It turns out that, even in space, freshly baked chocolate-chip cookies smell incredible.
Recently, a batch of chocolate chip cookies — the first food ever baked in space — returned to Earth aboard a SpaceX Dragon capsule (three of the five cookies, which were baked one at a time, were returned to Earth). The cookies started out from the DoubleTree by Hilton hotel chain as Earth-made dough, which launched to the International Space Station along with the Zero G oven (the first oven designed to work in space) on Nov. 2, 2019.
Now, following the cookies' return, we have the final results from this delicious experiment.
What do space cookies smell like?
So, first things first, the astronauts aboard the space station were able to smell the second, third, fourth and fifth cookies they baked, a press representative said in an email statement (the first cookie turned out underbaked and didn't cook long enough to emit an aroma). In space, even without gravity, smells travel via individual aroma molecules. In the microgravity environment aboard the space station, these molecules travel in whatever direction they are moved. (On Earth, the aroma molecules move in all directions due to random collisions with air molecules.)
What do space cookies taste like?
Now, smelling the chocolate-chip cookies on the space station, where astronauts can eat only "space foods," you might assume that the spacefliers wouldn't be able to resist sneaking a bite of a freshly baked cookie. However, "while the brand's chocolate chip cookies were likely fit for consumption after they were baked on the ISS, additional testing is required before any food can be considered officially 'edible,'" the representative told Space.com in an email.
"But don't worry," the representative added, "astronauts aboard the ISS enjoyed special pre-baked DoubleTree chocolate-chip cookies that were sent up on Nov. 2, 2019!"
What do space cookies look like?
Before the cookie dough headed to the space station, there was speculation about how the dough would bake in microgravity. Would it puff up and bake into a sphere? Would it look like a regular cookie? Would the cookie take longer to bake? Would it take less time?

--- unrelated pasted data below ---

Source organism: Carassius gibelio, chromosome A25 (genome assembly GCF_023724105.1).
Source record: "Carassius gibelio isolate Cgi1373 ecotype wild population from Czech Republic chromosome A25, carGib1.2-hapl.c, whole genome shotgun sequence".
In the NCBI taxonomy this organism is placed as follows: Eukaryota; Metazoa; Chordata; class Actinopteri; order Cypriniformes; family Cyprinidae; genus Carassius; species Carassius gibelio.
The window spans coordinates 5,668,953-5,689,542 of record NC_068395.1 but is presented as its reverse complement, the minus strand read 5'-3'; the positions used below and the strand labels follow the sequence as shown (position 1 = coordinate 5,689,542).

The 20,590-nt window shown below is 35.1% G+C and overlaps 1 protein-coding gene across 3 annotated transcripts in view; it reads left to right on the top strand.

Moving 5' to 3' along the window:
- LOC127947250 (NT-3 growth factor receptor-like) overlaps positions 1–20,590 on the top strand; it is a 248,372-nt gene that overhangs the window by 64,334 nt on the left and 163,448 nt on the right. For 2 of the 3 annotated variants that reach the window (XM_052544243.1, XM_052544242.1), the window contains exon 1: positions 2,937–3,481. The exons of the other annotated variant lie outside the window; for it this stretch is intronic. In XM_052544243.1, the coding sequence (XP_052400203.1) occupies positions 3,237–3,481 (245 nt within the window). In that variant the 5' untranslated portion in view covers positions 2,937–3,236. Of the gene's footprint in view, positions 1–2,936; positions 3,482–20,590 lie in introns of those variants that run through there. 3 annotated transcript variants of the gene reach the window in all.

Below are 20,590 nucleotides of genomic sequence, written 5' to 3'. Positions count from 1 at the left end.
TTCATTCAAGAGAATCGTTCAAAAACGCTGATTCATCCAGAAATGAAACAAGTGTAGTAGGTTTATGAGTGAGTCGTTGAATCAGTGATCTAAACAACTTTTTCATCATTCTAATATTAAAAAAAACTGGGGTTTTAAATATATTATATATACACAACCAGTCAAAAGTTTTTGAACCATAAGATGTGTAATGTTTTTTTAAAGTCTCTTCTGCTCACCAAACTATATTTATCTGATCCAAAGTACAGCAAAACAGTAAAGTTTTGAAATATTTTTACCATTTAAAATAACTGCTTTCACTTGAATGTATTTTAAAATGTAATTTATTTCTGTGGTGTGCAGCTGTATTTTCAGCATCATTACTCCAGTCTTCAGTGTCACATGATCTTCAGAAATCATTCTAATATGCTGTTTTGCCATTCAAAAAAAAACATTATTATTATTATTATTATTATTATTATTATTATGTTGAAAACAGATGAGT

On Earth, the average cookie made with this DoubleTree chocolate-chip cookie dough took 16-18 minutes to bake in a convection oven at 300 degrees Fahrenheit (150 degrees Celsius). The astronauts, who baked the first four cookies at 300 F and the fifth cookie at 325 F (165 C), were instructed to figure out exactly how long it would take to properly bake a cookie in space.
In baking the first cookie, they found that after 25 minutes it was underbaked. The second cookie only started to fill the station with its delicious aroma after a whopping 75 minutes in the oven.
The cookies that seemed to bake the best were the fourth and fifth cookies, which baked for 120 and 130 minutes, respectively, and were then left to cool outside the oven for 25 and 10 minutes, respectively.
So, were they spherical? Weird looking? Apparently not. The cookies looked just like cookies baked on Earth, according to a DoubleTree statement.
"Perfecting the baking process for our DoubleTree cookies took time, even on Earth, so we were excited to learn that our cookies appear to look and smell the same on the ISS as they do in our hotels," Shawn McAteer, the senior vice president and global head of DoubleTree by Hilton, said in the statement. "The innovation displayed throughout this experiment and emphasis on making long-duration space travel more hospitable underscores our ongoing commitment to ensuring guests always have a comfortable stay, wherever they may travel."
You could see the space cookies for yourself!
Want to see the cookies for yourself? First, the cookies will undergo more testing, informing our understanding of how food bakes in microgravity so that future crewed missions might be more comfortable, according to the statement.
Then, after testing, the cookies are to be preserved and put on display. One of the cookies has also been offered as a donation to the Smithsonian National Air and Space Museum, where it is being considered for display in the collection.
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Chelsea “Foxanne” Gohd joined Space.com in 2018 and is now a Senior Writer, writing about everything from climate change to planetary science and human spaceflight in both articles and on-camera in videos. With a degree in Public Health and biological sciences, Chelsea has written and worked for institutions including the American Museum of Natural History, Scientific American, Discover Magazine Blog, Astronomy Magazine and Live Science. When not writing, editing or filming something space-y, Chelsea "Foxanne" Gohd is writing music and performing as Foxanne, even launching a song to space in 2021 with Inspiration4. You can follow her on Twitter @chelsea_gohd and @foxannemusic.